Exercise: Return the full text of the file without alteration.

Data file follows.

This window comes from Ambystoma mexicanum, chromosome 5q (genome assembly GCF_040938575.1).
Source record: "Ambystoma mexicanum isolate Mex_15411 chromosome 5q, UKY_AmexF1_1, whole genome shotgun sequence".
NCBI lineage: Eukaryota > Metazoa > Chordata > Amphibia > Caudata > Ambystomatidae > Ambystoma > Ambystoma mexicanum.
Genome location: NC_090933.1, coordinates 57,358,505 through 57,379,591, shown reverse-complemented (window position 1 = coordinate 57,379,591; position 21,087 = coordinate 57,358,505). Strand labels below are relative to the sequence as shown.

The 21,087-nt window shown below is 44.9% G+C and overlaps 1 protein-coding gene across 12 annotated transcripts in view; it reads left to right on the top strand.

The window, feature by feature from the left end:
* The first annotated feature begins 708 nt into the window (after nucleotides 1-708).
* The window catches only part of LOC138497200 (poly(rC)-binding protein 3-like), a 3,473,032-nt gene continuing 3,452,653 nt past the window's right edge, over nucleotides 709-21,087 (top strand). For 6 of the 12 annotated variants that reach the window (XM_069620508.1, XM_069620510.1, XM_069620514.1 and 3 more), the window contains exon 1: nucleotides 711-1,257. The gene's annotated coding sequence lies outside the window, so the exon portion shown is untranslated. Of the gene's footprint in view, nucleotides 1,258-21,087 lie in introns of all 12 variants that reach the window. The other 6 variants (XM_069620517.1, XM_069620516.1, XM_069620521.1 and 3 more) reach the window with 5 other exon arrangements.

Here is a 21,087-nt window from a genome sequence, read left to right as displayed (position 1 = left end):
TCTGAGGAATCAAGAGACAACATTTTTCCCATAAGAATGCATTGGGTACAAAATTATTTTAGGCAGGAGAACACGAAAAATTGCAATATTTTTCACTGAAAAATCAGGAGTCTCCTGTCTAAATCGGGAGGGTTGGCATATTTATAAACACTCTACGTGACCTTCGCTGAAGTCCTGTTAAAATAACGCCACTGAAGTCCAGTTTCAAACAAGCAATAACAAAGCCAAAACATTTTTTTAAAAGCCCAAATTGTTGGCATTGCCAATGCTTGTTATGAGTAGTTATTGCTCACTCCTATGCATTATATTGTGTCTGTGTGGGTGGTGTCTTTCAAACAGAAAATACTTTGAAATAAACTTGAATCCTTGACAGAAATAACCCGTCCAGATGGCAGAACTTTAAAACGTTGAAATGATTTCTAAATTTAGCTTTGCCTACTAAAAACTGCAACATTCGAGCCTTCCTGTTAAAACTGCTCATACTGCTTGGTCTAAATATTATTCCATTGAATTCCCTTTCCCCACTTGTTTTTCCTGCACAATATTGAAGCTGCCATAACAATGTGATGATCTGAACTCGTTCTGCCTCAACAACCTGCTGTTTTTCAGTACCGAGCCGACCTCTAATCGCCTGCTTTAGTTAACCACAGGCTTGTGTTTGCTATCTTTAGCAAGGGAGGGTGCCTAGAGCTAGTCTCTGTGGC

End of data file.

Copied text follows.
This window comes from Ambystoma mexicanum, chromosome 5q (genome assembly GCF_040938575.1).
Source record: "Ambystoma mexicanum isolate Mex_15411 chromosome 5q, UKY_AmexF1_1, whole genome shotgun sequence".
NCBI lineage: Eukaryota > Metazoa > Chordata > Amphibia > Caudata > Ambystomatidae > Ambystoma > Ambystoma mexicanum.
Genome location: NC_090933.1, coordinates 57,358,505 through 57,379,591, shown reverse-complemented (window position 1 = coordinate 57,379,591; position 21,087 = coordinate 57,358,505). Strand labels below are relative to the sequence as shown.

The 21,087-nt window shown below is 44.9% G+C and overlaps 1 protein-coding gene across 12 annotated transcripts in view; it reads left to right on the top strand.

The window, feature by feature from the left end:
* The first annotated feature begins 708 nt into the window (after nucleotides 1-708).
* The window catches only part of LOC138497200 (poly(rC)-binding protein 3-like), a 3,473,032-nt gene continuing 3,452,653 nt past the window's right edge, over nucleotides 709-21,087 (top strand). For 6 of the 12 annotated variants that reach the window (XM_069620508.1, XM_069620510.1, XM_069620514.1 and 3 more), the window contains exon 1: nucleotides 711-1,257. The gene's annotated coding sequence lies outside the window, so the exon portion shown is untranslated. Of the gene's footprint in view, nucleotides 1,258-21,087 lie in introns of all 12 variants that reach the window. The other 6 variants (XM_069620517.1, XM_069620516.1, XM_069620521.1 and 3 more) reach the window with 5 other exon arrangements.

Here is a 21,087-nt window from a genome sequence, read left to right as displayed (position 1 = left end):
TCTGAGGAATCAAGAGACAACATTTTTCCCATAAGAATGCATTGGGTACAAAATTATTTTAGGCAGGAGAACACGAAAAATTGCAATATTTTTCACTGAAAAATCAGGAGTCTCCTGTCTAAATCGGGAGGGTTGGCATATTTATAAACACTCTACGTGACCTTCGCTGAAGTCCTGTTAAAATAACGCCACTGAAGTCCAGTTTCAAACAAGCAATAACAAAGCCAAAACATTTTTTTAAAAGCCCAAATTGTTGGCATTGCCAATGCTTGTTATGAGTAGTTATTGCTCACTCCTATGCATTATATTGTGTCTGTGTGGGTGGTGTCTTTCAAACAGAAAATACTTTGAAATAAACTTGAATCCTTGACAGAAATAACCCGTCCAGATGGCAGAACTTTAAAACGTTGAAATGATTTCTAAATTTAGCTTTGCCTACTAAAAACTGCAACATTCGAGCCTTCCTGTTAAAACTGCTCATACTGCTTGGTCTAAATATTATTCCATTGAATTCCCTTTCCCCACTTGTTTTTCCTGCACAATATTGAAGCTGCCATAACAATGTGATGATCTGAACTCGTTCTGCCTCAACAACCTGCTGTTTTTCAGTACCGAGCCGACCTCTAATCGCCTGCTTTAGTTAACCACAGGCTTGTGTTTGCTATCTTTAGCAAGGGAGGGTGCCTAGAGCTAGTCTCTGTGGC